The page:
Mass imprisonment and poor supplies at Andersonville led to horrible cases of starvation.  The War Department publicized photos of emaciated soldiers, giving Andersonville an infamous and enduring reputation.

Historian Arch Fredric Blakey wrote a biography of Confederate General John H. Winder, who was later blamed for Andersonville.  Blakey writes:

To rescue a villain from history – to overturn a historical myth – is a difficult task.[1]

William Sidney Winder (“Sidney”), one of General Winder’s sons, spent years after the war ended, trying to rehabilitate his father’s name.

Family life and the law

Sidney grew up in a slave-holding military family in various Southern towns.  After attending Columbian College near Washington, D.C., Sidney practiced law in Keokuk, Iowa, from 1857 to fall 1860, and then he was an attorney in Baltimore.

William Sidney Winder

Sidney’s family became divided as war loomed.  His father, a career military officer, wavered between remaining in the U.S. Army and serving the Confederacy.  Sidney intended to fight for Southern independence, and his older half-brother remained a captain in the U.S. Army.

After Fort Sumter, North Carolina seceded, and Sidney’s father, John H. Winder, resigned his commission “with great regret” and became a brigadier general in the provisional Confederate army.

Sidney also joined the Confederate forces.  He was promoted from 1st Lieutenant to Captain and Assistant Adjutant General, eventually serving on his father’s staff.

Prison administration

General Winder became inspector general of prisons in the Richmond area.  When hungry housewives broke into shops, General Winder helped President Jefferson Davis put down the Richmond Bread Riot.

General John H. Winder

Late in 1863, the prisons in Richmond were seriously overcrowded.  General John H. Winder sent Sidney to Georgia to locate a site for a prison for Union POWs.  That order led to the infamous Andersonville Prison.

Andersonville

Sidney and his father tried to build and operate a prison that was spacious and relatively healthy, unlike the horror that became Andersonville.  However, they failed.

Andersonville Prison

Conditions worsened when, in December 1864, the North refused to resume the cartel (the exchange of POWs).  Prison populations continued to increase, in spite of insufficient resources to feed, clothe, and care for them.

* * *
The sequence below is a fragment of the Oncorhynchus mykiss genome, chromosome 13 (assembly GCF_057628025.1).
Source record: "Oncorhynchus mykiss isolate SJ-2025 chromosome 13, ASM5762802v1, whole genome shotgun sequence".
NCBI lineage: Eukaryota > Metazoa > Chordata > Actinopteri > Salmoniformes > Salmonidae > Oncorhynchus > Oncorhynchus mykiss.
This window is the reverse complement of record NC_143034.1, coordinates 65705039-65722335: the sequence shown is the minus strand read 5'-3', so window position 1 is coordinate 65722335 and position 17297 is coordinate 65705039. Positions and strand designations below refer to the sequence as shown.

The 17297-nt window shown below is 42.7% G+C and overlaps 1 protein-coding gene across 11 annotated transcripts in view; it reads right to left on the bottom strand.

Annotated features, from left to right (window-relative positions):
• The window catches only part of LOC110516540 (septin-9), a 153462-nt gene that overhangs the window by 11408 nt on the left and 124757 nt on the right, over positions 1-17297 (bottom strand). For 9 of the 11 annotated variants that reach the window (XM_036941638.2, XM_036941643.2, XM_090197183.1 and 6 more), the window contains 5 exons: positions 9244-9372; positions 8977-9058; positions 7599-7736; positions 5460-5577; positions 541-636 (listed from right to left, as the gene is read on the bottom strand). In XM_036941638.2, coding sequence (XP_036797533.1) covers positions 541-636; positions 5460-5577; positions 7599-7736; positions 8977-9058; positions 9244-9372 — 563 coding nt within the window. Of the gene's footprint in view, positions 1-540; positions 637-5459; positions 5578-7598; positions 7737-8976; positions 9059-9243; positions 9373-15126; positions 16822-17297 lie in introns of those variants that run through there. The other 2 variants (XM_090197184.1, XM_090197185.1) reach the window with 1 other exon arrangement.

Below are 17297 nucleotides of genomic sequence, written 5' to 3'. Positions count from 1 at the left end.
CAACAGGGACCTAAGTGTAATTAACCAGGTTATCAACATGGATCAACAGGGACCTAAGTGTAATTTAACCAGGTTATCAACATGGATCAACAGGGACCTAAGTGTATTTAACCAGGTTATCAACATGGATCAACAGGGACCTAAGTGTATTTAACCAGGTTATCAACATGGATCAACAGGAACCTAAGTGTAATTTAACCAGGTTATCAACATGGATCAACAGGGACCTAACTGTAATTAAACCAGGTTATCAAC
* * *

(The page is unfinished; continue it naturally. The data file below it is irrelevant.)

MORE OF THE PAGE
General Winder proposed that the Confederates parole POWs and send them home without exchange.  That would have alleviated the problems at Andersonville, but his superiors rejected the idea, calling it “worse than evil.”

General Winder died a few weeks later in on Feb. 6, 1865.  Sidney went to Richmond, planning to resign, but instead he was charged with guarding the Confederate treasury and archives after the fall of Richmond.

Guarding Confederate gold and archives

Sidney and eight other officers eventually reached the David Levy Yulee plantation in Florida on May 22, 1865 – twelve days after Jefferson Davis was captured.

Author Blakey writes:

The group decided to bury the archives on the Yulee grounds [and allotted] one-fourth of the gold to support of Mrs. Davis and her children; the rest they divided equally among themselves.  Each officer received gold sovereigns in the amount of $1,995.

The nine officers surrendered and were paroled.  Sidney eventually resumed his law practice.

Focus on POW camps

Even before Appomattox, historian Marouf Hasian Jr. writes, “Northern presses were filled with lurid tales of lurid tales of victims of dysentery, scurvy, and gangrene” at Andersonville and other prison camps.  Writer Susan Sontag writes that “photographs of skeletal prisoners held at Andersonville inflamed public opinion.”[2]

Since General Winder was dead, the logical person to blame for Andersonville was commander Captain Henry Wirz.  Captain Wirz was given a military tribunal and hanged.

An uphill battle

Sidney maintained that he and his father had never been cruel to prisoners.  He and an uncle struggled to clear his father’s name.

However, Union officials who controlled the captured Confederate archives did not cooperate.  Without original documents, it was impossible to refute Union accusations that General John H. Winder was a cold-blooded mass murderer.

Sidney spent more than 10 years in a quixotic quest.  His health deteriorated, and he eventually withdrew from the world.  He died on February 25, 1925.

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[1] Arch Fredric Blakey, General John H. Winder (Gainesville, FL.: 1990), xv.

[2] Marouf Hasian Jr., In the Name of Necessity:  Military Tribunals and the Loss of American Civil Liberties (Tuscaloosa, LA:  2005), 123; and Susan Sontag, quoted in Rea S. Hederman, Anthology:  Selected Essays from Thirty Years of the New York Review of Books (New York:  New York Review of Books, 2001), 106.